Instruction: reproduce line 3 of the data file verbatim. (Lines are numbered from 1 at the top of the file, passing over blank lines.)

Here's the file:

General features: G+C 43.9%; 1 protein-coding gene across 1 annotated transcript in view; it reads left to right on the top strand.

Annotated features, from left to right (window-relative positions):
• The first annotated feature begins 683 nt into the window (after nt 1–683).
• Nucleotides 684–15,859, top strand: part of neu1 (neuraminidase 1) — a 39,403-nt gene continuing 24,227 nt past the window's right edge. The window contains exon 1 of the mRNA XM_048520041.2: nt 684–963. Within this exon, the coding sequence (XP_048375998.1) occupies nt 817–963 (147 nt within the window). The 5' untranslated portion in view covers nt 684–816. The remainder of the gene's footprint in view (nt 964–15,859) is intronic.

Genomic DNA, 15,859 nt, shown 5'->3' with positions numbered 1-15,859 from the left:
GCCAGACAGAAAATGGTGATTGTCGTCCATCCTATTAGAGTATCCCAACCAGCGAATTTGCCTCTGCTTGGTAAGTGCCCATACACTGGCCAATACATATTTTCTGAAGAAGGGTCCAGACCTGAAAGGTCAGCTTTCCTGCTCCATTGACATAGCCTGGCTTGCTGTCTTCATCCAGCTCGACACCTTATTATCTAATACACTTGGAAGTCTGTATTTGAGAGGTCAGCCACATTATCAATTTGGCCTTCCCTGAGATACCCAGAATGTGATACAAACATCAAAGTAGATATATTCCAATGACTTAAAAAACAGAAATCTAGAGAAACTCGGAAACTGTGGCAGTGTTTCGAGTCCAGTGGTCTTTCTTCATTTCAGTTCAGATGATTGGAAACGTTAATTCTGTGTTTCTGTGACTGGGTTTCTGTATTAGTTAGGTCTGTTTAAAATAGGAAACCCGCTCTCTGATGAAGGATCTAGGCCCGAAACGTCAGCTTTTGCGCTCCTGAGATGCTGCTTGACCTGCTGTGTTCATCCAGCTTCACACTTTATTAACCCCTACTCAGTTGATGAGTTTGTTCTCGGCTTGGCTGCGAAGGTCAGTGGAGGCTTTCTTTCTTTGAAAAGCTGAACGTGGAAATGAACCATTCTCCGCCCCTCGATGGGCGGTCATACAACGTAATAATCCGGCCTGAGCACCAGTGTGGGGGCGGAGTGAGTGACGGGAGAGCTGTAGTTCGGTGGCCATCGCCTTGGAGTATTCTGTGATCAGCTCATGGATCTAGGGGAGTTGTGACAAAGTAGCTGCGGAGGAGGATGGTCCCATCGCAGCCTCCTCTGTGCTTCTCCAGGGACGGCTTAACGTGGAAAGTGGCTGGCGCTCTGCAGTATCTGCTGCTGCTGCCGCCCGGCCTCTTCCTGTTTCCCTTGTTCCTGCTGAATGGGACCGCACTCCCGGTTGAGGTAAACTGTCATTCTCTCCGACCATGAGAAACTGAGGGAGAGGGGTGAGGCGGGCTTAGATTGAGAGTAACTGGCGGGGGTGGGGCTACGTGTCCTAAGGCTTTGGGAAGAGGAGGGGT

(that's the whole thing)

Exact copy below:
• The first annotated feature begins 683 nt into the window (after nt 1–683).